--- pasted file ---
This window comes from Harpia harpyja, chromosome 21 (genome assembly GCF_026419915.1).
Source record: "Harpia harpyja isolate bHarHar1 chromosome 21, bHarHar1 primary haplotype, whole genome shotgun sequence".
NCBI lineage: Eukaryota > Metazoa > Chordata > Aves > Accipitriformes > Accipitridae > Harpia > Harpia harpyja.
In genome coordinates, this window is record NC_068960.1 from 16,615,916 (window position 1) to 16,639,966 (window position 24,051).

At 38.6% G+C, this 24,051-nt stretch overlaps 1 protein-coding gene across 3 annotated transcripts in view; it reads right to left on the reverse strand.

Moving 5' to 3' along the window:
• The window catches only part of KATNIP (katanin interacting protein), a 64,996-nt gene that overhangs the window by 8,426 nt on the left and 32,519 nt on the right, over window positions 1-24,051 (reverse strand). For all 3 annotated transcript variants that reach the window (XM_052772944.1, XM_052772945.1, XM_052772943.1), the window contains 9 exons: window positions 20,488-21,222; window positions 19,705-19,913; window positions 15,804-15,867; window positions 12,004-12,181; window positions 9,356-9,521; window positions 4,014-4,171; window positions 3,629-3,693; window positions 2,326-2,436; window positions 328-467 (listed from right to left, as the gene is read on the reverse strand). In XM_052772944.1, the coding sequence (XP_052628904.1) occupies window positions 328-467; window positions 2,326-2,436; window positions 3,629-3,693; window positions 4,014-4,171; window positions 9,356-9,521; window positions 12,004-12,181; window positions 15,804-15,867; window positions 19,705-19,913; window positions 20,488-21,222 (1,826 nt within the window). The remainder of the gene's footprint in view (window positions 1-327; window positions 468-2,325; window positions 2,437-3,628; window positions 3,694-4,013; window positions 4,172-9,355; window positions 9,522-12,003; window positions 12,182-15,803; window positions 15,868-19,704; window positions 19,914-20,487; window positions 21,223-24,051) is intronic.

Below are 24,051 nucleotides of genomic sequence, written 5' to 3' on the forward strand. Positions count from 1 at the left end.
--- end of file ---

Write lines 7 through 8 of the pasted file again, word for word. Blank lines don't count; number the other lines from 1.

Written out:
• The window catches only part of KATNIP (katanin interacting protein), a 64,996-nt gene that overhangs the window by 8,426 nt on the left and 32,519 nt on the right, over window positions 1-24,051 (reverse strand). For all 3 annotated transcript variants that reach the window (XM_052772944.1, XM_052772945.1, XM_052772943.1), the window contains 9 exons: window positions 20,488-21,222; window positions 19,705-19,913; window positions 15,804-15,867; window positions 12,004-12,181; window positions 9,356-9,521; window positions 4,014-4,171; window positions 3,629-3,693; window positions 2,326-2,436; window positions 328-467 (listed from right to left, as the gene is read on the reverse strand). In XM_052772944.1, the coding sequence (XP_052628904.1) occupies window positions 328-467; window positions 2,326-2,436; window positions 3,629-3,693; window positions 4,014-4,171; window positions 9,356-9,521; window positions 12,004-12,181; window positions 15,804-15,867; window positions 19,705-19,913; window positions 20,488-21,222 (1,826 nt within the window). The remainder of the gene's footprint in view (window positions 1-327; window positions 468-2,325; window positions 2,437-3,628; window positions 3,694-4,013; window positions 4,172-9,355; window positions 9,522-12,003; window positions 12,182-15,803; window positions 15,868-19,704; window positions 19,914-20,487; window positions 21,223-24,051) is intronic.

Below are 24,051 nucleotides of genomic sequence, written 5' to 3' on the forward strand. Positions count from 1 at the left end.